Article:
A staple of humanities courses, group discussions can be a lively way to exchange ideas. But like most optimistically-created constructs of high school and college classrooms, discussions are usually sabotaged by the laziness, pettiness, and/or general apathy of the students participating in them. If you’ve ever been one of those students, you’ve probably noticed some of these students: the stock characters in any group discussion.

1. The Talker

It doesn’t matter in which direction the discussion has gone, this person has something to say. They may or may not know what they’re talking about, either, but they will talk. And talk. And talk. They pounce on every question, desperate to be the first to answer it, and in doing so, they usually burn through most of what the students patiently waiting to speak intended to say. If someone observing the discussion were to count the cumulative minutes spent talking by every student, the Talker would be the frontrunner with no close competition.

2. The Parrot

Whether it is because they’re attempting to hide their own lack of knowledge about the topic being discussed or because of sheer obliviousness, the Parrot exclusively volunteers information that has already been volunteered. This type is an expert at rearranging sentences, rewording previously-stated ideas so that their contribution seems worthwhile. But after they finish talking, everyone else is left with the impression that the room entered a time warp.

3. The Misinterpreter

This person, related to the Parrot, tries to use their classmates’ ideas as a springboard to develop their own. Unlike the Parrot, however, they do manage to create new thoughts…very new thoughts. In fact, whatever previous comment they’re using as a starting point is so butchered by their analysis that it becomes unrecognizable. Bonus points if the addition makes the original seem rude, vaguely threatening, or just plain factually wrong. The original speaker might debate clarifying what they did and didn’t mean, but their ideas were likely understood by everyone who isn’t the Misinterpreter.

4. The Tail Chaser

Some people just can’t express themselves concisely. The Tail Chaser is so focused on being thorough that they inadvertently repeat themselves, describing the same concept twelve different ways before they finish talking, even though everyone else in the room understood their point after one.

5. The Teacher Pleaser

This crafty individual might not talk as much as the others, but when they do, it’s highly calculated. Often, People Pleasers sit back and listen to the discussion throughout most of it—particularly to the input of the teacher. Then, when they’ve gathered enough information, they strike, interjecting a carefully-tailored opinion that not-so-coincidentally matches the teacher’s. They are experts at manufacturing good grades by spouting what the teacher wants to hear.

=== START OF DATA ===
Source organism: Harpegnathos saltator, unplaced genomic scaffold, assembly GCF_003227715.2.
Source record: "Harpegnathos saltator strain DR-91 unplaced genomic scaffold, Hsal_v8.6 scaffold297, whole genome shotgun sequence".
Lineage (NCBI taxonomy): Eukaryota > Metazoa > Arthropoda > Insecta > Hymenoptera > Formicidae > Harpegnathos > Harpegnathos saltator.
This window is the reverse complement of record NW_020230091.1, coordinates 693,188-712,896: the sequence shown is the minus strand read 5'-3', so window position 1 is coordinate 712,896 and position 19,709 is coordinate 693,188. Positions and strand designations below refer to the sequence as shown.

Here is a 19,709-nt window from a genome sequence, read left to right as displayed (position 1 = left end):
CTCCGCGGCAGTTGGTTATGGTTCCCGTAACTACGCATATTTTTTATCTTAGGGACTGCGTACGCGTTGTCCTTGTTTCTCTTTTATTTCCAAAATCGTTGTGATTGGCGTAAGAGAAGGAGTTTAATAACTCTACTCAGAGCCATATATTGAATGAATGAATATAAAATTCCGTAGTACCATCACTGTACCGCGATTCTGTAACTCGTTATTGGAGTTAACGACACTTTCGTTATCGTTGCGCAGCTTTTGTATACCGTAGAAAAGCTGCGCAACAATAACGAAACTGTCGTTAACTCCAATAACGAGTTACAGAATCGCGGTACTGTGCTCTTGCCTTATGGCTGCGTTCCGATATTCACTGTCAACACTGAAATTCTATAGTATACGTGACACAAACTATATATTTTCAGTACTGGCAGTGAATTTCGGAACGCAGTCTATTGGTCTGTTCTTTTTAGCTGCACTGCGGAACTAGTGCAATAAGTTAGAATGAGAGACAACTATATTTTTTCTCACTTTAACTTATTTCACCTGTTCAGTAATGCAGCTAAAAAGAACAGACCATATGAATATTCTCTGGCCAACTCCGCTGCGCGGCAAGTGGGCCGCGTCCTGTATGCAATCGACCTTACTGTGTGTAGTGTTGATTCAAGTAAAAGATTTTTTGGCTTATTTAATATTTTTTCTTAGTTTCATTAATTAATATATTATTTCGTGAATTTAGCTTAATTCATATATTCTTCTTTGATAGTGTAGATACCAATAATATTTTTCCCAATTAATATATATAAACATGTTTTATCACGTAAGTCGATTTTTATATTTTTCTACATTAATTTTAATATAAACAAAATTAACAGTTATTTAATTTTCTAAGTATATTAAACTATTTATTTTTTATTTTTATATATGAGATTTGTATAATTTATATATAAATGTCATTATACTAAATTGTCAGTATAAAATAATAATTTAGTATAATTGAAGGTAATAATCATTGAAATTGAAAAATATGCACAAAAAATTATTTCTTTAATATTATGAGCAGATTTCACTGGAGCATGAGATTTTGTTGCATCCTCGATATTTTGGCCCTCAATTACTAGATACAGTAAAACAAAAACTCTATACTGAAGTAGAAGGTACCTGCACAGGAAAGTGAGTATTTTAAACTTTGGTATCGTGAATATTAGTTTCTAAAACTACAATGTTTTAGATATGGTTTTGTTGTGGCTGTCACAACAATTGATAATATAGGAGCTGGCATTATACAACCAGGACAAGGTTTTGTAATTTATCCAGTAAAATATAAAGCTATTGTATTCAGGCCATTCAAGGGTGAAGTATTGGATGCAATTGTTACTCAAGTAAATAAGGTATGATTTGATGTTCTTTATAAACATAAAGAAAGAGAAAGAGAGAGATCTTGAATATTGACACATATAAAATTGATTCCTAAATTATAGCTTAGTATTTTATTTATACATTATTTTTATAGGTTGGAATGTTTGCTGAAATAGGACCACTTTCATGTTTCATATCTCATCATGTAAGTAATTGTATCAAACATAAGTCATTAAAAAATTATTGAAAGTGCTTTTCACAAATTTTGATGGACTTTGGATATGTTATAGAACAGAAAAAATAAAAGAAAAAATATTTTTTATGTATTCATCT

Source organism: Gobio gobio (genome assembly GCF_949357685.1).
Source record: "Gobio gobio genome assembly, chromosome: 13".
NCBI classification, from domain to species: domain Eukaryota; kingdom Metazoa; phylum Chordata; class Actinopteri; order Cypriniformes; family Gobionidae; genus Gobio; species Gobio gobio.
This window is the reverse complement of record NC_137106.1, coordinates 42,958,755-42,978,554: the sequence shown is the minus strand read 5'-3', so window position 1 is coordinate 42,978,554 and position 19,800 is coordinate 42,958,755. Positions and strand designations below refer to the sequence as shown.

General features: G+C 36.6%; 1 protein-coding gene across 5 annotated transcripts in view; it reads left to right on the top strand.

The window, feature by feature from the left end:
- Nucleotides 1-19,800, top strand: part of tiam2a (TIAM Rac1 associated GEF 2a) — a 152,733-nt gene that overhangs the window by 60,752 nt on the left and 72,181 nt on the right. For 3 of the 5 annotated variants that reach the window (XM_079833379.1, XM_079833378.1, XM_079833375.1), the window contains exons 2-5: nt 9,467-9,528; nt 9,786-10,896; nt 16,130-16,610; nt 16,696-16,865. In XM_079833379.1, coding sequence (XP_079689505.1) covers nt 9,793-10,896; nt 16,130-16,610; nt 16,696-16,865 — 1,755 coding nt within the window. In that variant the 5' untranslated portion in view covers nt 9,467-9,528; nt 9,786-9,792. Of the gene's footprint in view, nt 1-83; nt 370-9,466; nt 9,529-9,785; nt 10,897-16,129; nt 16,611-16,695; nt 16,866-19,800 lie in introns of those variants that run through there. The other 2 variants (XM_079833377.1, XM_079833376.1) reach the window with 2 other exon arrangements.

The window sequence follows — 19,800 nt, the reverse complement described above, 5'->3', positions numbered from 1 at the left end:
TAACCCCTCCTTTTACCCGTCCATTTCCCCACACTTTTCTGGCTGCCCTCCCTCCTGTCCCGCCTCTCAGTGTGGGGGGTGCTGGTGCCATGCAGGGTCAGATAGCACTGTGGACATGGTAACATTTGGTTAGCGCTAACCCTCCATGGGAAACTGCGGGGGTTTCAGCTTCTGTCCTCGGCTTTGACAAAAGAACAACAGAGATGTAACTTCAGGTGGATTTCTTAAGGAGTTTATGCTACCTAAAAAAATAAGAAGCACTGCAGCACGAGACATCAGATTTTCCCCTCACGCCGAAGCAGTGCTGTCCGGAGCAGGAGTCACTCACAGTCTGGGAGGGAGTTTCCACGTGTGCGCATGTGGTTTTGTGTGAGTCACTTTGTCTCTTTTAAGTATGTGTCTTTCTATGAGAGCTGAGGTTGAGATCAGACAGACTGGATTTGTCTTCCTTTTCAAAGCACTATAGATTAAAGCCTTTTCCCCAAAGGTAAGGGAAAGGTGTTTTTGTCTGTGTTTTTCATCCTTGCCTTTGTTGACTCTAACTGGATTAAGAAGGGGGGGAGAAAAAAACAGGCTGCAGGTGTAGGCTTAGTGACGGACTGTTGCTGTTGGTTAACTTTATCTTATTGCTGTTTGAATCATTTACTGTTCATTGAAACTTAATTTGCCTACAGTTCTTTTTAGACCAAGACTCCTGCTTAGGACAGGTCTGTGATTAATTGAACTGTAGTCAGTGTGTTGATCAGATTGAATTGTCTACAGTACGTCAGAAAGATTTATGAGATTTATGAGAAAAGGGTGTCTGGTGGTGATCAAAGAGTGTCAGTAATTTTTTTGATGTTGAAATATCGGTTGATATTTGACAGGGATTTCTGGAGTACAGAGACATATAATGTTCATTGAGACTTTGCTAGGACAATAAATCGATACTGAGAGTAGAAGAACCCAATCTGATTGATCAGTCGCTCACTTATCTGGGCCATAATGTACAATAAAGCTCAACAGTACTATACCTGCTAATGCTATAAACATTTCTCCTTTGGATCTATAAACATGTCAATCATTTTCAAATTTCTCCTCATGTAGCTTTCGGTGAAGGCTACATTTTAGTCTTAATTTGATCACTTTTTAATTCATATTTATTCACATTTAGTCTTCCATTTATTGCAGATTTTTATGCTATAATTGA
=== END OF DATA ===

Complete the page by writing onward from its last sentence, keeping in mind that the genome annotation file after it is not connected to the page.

6. The Interrupter

Whether intentional or not, this person is rude. Either they’re really excited about the idea another person’s point just sparked, or they’re not listening right up until they open their mouth, or they just don’t care about maintaining the flow of conversation. They jump into the middle or someone else’s sentence and make it their own, forcing the first person to trail off and try to communicate their indignation with a pointed glare.

7. The Debater

The Debater is always lying in wait, ready to attack any point their classmates make. They seem to get pleasure from ripping apart ideas and pointing out the contradictions in others’ arguments. The merit of the original arguments themselves is irrelevant in the face of the Debater’s overwhelming urge to assert their perceived superiority by knocking down everyone else. Typically, Debaters volunteer nothing of their own, so they are enforcing standards they themselves do not even try to meet.

8. The Distractor

In an attempt to entertain themselves, Distractors throw out new topics. Typically, these additions range from utterly random to tangentially related, but no matter what, they’re a sharp turn away from what is being discussed and into uncharted territory. Distractors enjoy the control of herding their classmates’ minds, but they also like the chaos caused by the sudden appearance of unexpected subjects. (Or they’re just trying to revive a dying conversation in the hopes of avoiding whatever post-discussion activity the teacher has planned.)

9. The Genius

This person conserves their contributions, providing their ideas sparingly but effectively. Somehow, everything they say is succinct, relevant, correct, and eloquently-presented—a breath of fresh air compared to classmates like the Tail Chaser, the Distractor, and the Misinterpreter. Other types might understand the topic at hand equally well, but the Genius has the advantage of being able to communicate their understanding clearly.